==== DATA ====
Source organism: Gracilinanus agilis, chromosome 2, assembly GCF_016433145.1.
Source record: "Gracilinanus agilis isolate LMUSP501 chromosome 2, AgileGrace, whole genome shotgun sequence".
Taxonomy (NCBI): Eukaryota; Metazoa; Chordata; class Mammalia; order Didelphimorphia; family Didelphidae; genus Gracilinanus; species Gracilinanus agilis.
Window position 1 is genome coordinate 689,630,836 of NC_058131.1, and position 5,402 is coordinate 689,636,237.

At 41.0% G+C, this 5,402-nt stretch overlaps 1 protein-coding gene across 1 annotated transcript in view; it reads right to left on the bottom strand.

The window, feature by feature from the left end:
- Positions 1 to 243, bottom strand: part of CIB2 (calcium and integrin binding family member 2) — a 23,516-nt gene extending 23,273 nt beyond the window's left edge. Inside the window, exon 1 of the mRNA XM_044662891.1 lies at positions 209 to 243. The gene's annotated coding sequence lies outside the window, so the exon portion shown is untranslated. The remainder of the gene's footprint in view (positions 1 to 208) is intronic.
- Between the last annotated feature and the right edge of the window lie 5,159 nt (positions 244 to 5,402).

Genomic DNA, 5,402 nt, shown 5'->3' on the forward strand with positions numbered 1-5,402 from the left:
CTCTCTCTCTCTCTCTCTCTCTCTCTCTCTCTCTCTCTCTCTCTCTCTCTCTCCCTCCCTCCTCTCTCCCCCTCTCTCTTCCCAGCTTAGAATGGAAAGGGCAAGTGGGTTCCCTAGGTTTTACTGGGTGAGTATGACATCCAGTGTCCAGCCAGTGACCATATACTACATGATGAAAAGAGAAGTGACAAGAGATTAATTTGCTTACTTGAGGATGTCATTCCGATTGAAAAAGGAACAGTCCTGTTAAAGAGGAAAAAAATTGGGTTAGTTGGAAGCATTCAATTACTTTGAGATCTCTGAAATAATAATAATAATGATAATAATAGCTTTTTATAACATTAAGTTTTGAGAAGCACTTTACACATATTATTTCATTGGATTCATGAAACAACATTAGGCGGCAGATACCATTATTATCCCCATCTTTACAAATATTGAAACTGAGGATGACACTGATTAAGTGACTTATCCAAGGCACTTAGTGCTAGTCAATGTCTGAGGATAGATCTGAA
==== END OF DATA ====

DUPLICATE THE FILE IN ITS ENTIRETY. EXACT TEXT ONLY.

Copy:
Source organism: Gracilinanus agilis, chromosome 2, assembly GCF_016433145.1.
Source record: "Gracilinanus agilis isolate LMUSP501 chromosome 2, AgileGrace, whole genome shotgun sequence".
Taxonomy (NCBI): Eukaryota; Metazoa; Chordata; class Mammalia; order Didelphimorphia; family Didelphidae; genus Gracilinanus; species Gracilinanus agilis.
Window position 1 is genome coordinate 689,630,836 of NC_058131.1, and position 5,402 is coordinate 689,636,237.

At 41.0% G+C, this 5,402-nt stretch overlaps 1 protein-coding gene across 1 annotated transcript in view; it reads right to left on the bottom strand.

The window, feature by feature from the left end:
- Positions 1 to 243, bottom strand: part of CIB2 (calcium and integrin binding family member 2) — a 23,516-nt gene extending 23,273 nt beyond the window's left edge. Inside the window, exon 1 of the mRNA XM_044662891.1 lies at positions 209 to 243. The gene's annotated coding sequence lies outside the window, so the exon portion shown is untranslated. The remainder of the gene's footprint in view (positions 1 to 208) is intronic.
- Between the last annotated feature and the right edge of the window lie 5,159 nt (positions 244 to 5,402).

Genomic DNA, 5,402 nt, shown 5'->3' on the forward strand with positions numbered 1-5,402 from the left:
CTCTCTCTCTCTCTCTCTCTCTCTCTCTCTCTCTCTCTCTCTCTCTCTCTCTCCCTCCCTCCTCTCTCCCCCTCTCTCTTCCCAGCTTAGAATGGAAAGGGCAAGTGGGTTCCCTAGGTTTTACTGGGTGAGTATGACATCCAGTGTCCAGCCAGTGACCATATACTACATGATGAAAAGAGAAGTGACAAGAGATTAATTTGCTTACTTGAGGATGTCATTCCGATTGAAAAAGGAACAGTCCTGTTAAAGAGGAAAAAAATTGGGTTAGTTGGAAGCATTCAATTACTTTGAGATCTCTGAAATAATAATAATAATGATAATAATAGCTTTTTATAACATTAAGTTTTGAGAAGCACTTTACACATATTATTTCATTGGATTCATGAAACAACATTAGGCGGCAGATACCATTATTATCCCCATCTTTACAAATATTGAAACTGAGGATGACACTGATTAAGTGACTTATCCAAGGCACTTAGTGCTAGTCAATGTCTGAGGATAGATCTGAA